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Olmesartan vs ramipril in the treatment of hypertension and associated clinical conditions in the elderly: a reanalysis of two large double blind, randomized studies at the light of the most recent blood pressure targets recommended by guidelines

Authors Omboni S, Malacco E, Mallion J, Volpe M

Received 8 May 2015

Accepted for publication 16 July 2015

Published 1 October 2015 Volume 2015:10 Pages 1575—1586

DOI https://doi.org/10.2147/CIA.S88195

Checked for plagiarism Yes

Review by Single-blind

Peer reviewer comments 4

Editor who approved publication: Dr Richard Walker


Stefano Omboni,1 Ettore Malacco,2 Jean-Michel Mallion,3 Massimo Volpe4,5

1Clinical Research Unit, Italian Institute of Telemedicine, Solbiate Arno, Varese, Italy; 2Department of Internal Medicine, Ospedale L Sacco, University of Milan, Milan, Italy; 3Cardiology and Arterial Hypertension, CHU de Grenoble, Grenoble, France; 4Division of Cardiology, II Faculty of Medicine, University of Rome “La Sapienza”, Sant’Andrea Hospital, Rome, Italy; 5IRCCS Neuromed, Pozzilli, Isernia, Italy

Abstract: In this paper, we present the results of a reanalysis of the data of two large randomized, double-blind, parallel group studies with a similar design, comparing the efficacy of an angiotensin-receptor blocker (olmesartan medoxomil) with that of an angiotensin-converting enzyme inhibitor (ramipril), by applying two different blood pressure targets recently recommended by hypertension guidelines for all patients, irrespective of the presence of diabetes (<140/90 mmHg), and for elderly hypertensive patients (<150/90 mmHg). The efficacy of olmesartan was not negatively affected by age, sex, hypertension type, diabetes status or other concomitant clinical conditions, or cardiovascular risk factors. In most cases, olmesartan provided better blood pressure control than ramipril. Olmesartan was significantly more effective than ramipril in male patients, in younger patients (aged 65–69 years), in those with metabolic syndrome, obesity, dyslipidemia, preserved renal function, diastolic ± systolic hypertension, and, in general, in patients with a high or very high cardiovascular risk. Interestingly, patients previously untreated or treated with two or more antihypertensive drugs showed a significantly larger response with olmesartan than with ramipril. Thus, our results confirm the good efficacy of olmesartan in elderly hypertensives even when new blood pressure targets for antihypertensive treatment are considered. Such results may be relevant for the clinical practice, providing some hint on the possible different response of elderly hypertensive patients to two different drugs acting on the renin–angiotensin system, when patients are targeted according to the blood pressure levels recommended by recent hypertension guidelines.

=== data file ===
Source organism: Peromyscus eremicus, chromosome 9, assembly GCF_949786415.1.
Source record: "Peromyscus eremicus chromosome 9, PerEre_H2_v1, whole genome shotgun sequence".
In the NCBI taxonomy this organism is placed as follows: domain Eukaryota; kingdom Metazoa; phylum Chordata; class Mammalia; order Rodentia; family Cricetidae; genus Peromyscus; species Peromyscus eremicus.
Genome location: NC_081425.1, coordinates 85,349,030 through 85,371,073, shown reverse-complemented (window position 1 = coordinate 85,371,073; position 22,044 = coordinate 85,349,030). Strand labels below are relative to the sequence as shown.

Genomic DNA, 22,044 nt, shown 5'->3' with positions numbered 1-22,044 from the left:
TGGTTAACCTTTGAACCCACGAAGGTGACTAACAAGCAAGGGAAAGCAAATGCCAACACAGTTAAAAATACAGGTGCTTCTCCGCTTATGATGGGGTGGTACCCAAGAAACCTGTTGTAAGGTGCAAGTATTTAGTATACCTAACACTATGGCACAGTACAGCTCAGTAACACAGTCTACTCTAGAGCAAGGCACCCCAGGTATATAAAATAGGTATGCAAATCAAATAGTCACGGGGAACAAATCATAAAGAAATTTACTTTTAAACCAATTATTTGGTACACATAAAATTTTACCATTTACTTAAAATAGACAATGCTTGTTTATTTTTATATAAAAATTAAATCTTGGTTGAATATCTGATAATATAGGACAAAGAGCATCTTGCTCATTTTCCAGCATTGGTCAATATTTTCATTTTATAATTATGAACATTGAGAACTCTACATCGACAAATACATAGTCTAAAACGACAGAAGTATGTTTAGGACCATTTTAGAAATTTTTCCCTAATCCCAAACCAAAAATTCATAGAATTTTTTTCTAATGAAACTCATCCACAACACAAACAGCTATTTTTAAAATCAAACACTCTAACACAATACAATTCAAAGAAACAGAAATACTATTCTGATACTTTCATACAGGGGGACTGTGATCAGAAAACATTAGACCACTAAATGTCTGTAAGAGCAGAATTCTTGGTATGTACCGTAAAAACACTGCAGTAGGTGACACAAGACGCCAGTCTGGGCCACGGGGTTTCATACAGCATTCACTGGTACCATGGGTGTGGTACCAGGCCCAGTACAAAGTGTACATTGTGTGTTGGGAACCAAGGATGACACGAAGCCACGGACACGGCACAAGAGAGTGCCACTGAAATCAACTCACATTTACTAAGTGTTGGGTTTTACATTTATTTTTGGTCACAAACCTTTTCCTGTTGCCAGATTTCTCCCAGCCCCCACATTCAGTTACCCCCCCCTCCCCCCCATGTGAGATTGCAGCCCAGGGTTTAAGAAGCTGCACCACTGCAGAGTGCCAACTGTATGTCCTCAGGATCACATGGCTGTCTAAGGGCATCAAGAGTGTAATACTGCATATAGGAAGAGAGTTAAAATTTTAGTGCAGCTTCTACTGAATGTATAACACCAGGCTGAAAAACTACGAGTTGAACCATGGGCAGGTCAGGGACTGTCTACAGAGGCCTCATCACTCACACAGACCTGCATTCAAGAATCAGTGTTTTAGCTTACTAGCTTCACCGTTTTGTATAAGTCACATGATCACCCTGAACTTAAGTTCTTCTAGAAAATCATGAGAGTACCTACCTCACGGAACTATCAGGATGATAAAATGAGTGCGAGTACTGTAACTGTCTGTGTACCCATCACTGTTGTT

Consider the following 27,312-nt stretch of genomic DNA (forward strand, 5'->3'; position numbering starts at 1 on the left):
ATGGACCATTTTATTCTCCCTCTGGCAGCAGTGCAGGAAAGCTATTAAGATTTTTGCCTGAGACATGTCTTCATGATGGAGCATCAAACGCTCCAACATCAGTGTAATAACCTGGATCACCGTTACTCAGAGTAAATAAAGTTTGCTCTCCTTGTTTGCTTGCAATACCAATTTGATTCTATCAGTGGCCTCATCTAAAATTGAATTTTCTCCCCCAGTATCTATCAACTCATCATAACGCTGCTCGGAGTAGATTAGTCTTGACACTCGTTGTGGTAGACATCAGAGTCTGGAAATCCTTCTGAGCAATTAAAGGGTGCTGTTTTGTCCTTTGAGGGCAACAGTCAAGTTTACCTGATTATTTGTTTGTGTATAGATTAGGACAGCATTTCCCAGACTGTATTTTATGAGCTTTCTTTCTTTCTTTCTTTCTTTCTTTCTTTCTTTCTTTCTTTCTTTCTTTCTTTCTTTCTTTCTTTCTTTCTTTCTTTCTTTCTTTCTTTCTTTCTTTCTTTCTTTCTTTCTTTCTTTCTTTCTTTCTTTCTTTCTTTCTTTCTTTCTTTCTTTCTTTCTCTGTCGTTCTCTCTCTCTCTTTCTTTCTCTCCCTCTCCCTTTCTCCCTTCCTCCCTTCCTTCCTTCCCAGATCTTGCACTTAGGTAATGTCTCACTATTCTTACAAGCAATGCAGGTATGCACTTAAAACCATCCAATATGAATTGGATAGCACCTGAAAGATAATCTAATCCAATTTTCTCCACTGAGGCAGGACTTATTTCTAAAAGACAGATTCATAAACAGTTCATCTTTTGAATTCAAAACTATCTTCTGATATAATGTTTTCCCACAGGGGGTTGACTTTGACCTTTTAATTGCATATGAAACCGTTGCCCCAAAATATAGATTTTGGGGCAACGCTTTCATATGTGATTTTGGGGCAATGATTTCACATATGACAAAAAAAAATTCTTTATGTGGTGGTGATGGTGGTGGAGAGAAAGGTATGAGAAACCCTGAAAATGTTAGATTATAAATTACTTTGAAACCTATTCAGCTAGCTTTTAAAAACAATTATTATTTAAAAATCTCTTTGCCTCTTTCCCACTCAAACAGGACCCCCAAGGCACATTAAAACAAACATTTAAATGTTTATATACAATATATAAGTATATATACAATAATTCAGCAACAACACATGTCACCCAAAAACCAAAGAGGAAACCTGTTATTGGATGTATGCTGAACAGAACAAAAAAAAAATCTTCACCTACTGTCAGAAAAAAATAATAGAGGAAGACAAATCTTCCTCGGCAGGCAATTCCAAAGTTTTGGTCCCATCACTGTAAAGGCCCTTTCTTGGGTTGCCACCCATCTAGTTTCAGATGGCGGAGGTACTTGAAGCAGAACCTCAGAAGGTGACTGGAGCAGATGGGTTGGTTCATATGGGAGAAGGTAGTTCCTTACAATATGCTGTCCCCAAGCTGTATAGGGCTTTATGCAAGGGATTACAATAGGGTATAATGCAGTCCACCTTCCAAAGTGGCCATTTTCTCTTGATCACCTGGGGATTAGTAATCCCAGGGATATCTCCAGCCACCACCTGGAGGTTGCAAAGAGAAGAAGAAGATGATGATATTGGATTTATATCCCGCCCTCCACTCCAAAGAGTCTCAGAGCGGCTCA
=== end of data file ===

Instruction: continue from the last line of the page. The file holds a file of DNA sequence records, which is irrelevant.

Keywords: arterial hypertension, elderly, guidelines, olmesartan medoxomil, ramipril

Corrigendum for this paper has been published

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